Kendra and Isaac's marriage is seriously tested after a random violent act. Can you imagine a situation in your own life when you would need to retreat as Kendra does to heal and reassess your life?
||Kendra restored the cabin of Isaac’s grandmother as a place to get away from the city. Despite never having known Leah Spurlock Jackson, she feels a kinship with her and this piece of land. Have you ever visited a place that felt like home, even though you had never been there before?
||Kendra has a special attachment to "friendship" or "signature" quilts because she can imagine the lives of the women who have created and signed them. Is there an heirloom in your own life that sets your imagination free this way?
||When Kendra leaves Isaac behind in Washington she isn't sure that they will ever reunite. Could you understand her decision to leave anyway, or did you feel she should have stayed to work on their marriage?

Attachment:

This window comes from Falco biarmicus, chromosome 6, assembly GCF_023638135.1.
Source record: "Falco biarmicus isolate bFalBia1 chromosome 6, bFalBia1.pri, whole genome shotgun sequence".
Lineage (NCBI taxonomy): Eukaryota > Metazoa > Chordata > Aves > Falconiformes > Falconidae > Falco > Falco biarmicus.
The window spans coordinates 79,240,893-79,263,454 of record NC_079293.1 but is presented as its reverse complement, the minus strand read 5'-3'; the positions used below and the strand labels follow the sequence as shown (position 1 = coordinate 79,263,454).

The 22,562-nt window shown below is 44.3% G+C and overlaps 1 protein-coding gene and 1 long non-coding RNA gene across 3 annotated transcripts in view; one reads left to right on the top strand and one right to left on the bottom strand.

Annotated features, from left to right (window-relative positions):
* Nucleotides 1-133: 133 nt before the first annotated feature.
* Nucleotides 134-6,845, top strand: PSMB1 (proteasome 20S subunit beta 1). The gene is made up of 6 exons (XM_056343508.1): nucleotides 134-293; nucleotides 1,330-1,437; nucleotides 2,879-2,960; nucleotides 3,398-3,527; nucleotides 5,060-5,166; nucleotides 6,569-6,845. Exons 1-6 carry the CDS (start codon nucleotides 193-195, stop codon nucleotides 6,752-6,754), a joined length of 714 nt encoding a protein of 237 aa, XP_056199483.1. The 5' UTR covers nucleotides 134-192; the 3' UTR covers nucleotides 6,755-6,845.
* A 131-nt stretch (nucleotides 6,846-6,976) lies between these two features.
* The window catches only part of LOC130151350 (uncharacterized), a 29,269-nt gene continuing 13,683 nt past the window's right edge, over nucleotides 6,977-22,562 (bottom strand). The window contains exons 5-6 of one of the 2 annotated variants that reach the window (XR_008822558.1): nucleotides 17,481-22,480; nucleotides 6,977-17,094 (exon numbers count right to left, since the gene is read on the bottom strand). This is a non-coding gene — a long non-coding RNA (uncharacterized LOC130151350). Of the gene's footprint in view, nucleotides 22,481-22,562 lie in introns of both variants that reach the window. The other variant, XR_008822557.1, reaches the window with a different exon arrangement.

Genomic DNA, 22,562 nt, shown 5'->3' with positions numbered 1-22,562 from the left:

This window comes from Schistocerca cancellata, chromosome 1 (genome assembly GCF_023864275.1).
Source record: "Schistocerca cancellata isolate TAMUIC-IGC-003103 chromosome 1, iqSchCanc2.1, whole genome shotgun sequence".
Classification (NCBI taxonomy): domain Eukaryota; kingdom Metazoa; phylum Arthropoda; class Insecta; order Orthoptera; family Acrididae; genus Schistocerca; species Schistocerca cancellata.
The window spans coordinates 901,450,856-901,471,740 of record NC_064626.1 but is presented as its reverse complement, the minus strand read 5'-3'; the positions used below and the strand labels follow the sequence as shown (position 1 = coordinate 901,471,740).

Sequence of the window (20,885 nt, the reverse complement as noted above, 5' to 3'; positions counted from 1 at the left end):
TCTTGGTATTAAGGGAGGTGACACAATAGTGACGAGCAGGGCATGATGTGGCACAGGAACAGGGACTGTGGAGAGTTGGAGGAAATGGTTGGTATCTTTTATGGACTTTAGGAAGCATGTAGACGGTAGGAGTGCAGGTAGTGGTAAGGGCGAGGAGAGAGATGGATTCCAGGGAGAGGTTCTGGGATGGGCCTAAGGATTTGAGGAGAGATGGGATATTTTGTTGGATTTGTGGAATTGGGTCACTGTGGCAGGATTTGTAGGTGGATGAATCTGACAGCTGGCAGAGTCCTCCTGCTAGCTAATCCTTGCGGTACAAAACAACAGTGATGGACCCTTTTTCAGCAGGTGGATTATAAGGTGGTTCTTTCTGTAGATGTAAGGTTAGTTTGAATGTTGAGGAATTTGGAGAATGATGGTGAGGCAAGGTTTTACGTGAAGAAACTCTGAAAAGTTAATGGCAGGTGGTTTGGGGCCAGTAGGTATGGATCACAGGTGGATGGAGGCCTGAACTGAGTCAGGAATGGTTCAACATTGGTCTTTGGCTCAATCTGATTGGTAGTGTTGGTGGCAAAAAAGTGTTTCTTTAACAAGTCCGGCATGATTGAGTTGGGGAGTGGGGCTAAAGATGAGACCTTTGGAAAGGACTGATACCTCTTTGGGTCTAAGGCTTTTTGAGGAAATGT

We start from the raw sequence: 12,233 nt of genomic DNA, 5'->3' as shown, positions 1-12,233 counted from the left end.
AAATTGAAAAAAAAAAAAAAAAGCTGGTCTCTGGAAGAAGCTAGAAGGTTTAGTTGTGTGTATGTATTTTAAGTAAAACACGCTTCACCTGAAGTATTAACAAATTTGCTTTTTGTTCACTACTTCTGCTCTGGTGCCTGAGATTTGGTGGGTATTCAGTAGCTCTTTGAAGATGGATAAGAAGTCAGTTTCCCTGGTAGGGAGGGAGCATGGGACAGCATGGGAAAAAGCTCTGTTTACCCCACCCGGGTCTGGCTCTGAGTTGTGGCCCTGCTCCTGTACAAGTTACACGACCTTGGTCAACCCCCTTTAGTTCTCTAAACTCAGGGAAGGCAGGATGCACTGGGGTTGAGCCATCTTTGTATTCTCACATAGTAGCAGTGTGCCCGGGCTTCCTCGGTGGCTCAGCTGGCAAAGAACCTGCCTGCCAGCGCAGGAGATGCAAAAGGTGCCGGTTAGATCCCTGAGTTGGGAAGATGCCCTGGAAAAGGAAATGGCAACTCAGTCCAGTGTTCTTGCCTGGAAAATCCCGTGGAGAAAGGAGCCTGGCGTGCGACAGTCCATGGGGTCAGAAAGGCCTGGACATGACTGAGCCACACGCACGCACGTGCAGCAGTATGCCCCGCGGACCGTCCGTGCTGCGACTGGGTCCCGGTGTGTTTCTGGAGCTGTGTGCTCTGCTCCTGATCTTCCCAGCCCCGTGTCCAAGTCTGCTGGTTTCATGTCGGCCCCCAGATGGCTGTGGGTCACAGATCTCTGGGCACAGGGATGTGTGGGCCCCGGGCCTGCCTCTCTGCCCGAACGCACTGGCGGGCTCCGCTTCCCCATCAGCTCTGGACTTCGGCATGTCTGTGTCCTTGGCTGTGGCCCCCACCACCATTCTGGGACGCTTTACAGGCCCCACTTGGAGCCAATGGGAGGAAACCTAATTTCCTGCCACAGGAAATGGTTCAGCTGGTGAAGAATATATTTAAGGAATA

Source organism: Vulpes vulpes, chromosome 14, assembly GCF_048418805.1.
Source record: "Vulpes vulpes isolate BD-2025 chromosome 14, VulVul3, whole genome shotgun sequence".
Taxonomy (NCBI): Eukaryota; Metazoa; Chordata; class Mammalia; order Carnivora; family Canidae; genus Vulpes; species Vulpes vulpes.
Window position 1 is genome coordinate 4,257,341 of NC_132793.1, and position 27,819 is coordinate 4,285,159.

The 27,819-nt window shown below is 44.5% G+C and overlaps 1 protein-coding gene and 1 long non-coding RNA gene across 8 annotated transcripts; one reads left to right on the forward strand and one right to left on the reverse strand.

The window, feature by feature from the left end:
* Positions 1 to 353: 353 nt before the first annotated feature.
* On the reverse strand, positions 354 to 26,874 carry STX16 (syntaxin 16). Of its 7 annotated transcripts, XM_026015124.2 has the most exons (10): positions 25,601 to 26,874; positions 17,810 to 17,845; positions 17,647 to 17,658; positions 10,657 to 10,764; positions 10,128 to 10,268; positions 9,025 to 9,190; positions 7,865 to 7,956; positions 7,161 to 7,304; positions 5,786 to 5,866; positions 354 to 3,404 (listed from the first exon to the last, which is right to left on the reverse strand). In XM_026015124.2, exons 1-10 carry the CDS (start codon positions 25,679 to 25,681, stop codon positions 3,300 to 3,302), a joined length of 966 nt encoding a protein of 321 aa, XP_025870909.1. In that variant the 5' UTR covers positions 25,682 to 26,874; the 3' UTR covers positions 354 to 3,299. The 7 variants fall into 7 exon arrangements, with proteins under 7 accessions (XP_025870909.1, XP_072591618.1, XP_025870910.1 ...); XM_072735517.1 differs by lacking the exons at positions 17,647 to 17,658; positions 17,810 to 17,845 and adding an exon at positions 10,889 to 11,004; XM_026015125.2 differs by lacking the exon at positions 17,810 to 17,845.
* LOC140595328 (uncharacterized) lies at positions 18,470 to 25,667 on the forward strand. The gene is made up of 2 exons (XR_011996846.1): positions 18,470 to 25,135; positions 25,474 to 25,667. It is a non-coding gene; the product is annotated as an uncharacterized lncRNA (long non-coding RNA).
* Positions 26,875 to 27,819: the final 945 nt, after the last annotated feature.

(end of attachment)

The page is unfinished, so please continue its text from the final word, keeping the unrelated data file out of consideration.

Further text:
||Would you be able to forgive a real life Isaac for his attention to work and his inattention to his wife? Even if you understood what drove him?
||Kendra is convinced that Isaac should confront the unknowns in his past to help him understand who he is. Isaac is less convinced. Do you think understanding your past can help you move into the future freely? Or was Isaac right in believing that his family's past didn't matter?
||The unfolding story of Leah and Jesse Spurlock is based on the real life eviction of nearly a thousand people from the area that is now the Shenandoah National Park in Central Virginia. What is your opinion about the use of eminent domain to remove people from their homes so that other people can use the land for recreational purposes? Did this move save the land even as it doomed many to the loss of community and livelihood?
||Leah Spurlock finds attention and comfort from the man who is in charge of evaluating the price of her land for the government. Was her reaction to him believable? Was it understandable in light of her husband’s depression and anger?
||Kendra and Isaac are unable to have children, but Isaac is unwilling to adopt since his own adoption, as an infant, created psychological scars. Are there other solutions that will help them create a family?
||When the book begins, Isaac is convinced that saving the environment is a matter of compromise and planning. By the time the book ends, Isaac is torn between logic and emotion over a project he has nearly seen to completion. Is his final decision about Pallatine Mountain one you would agree or disagree with?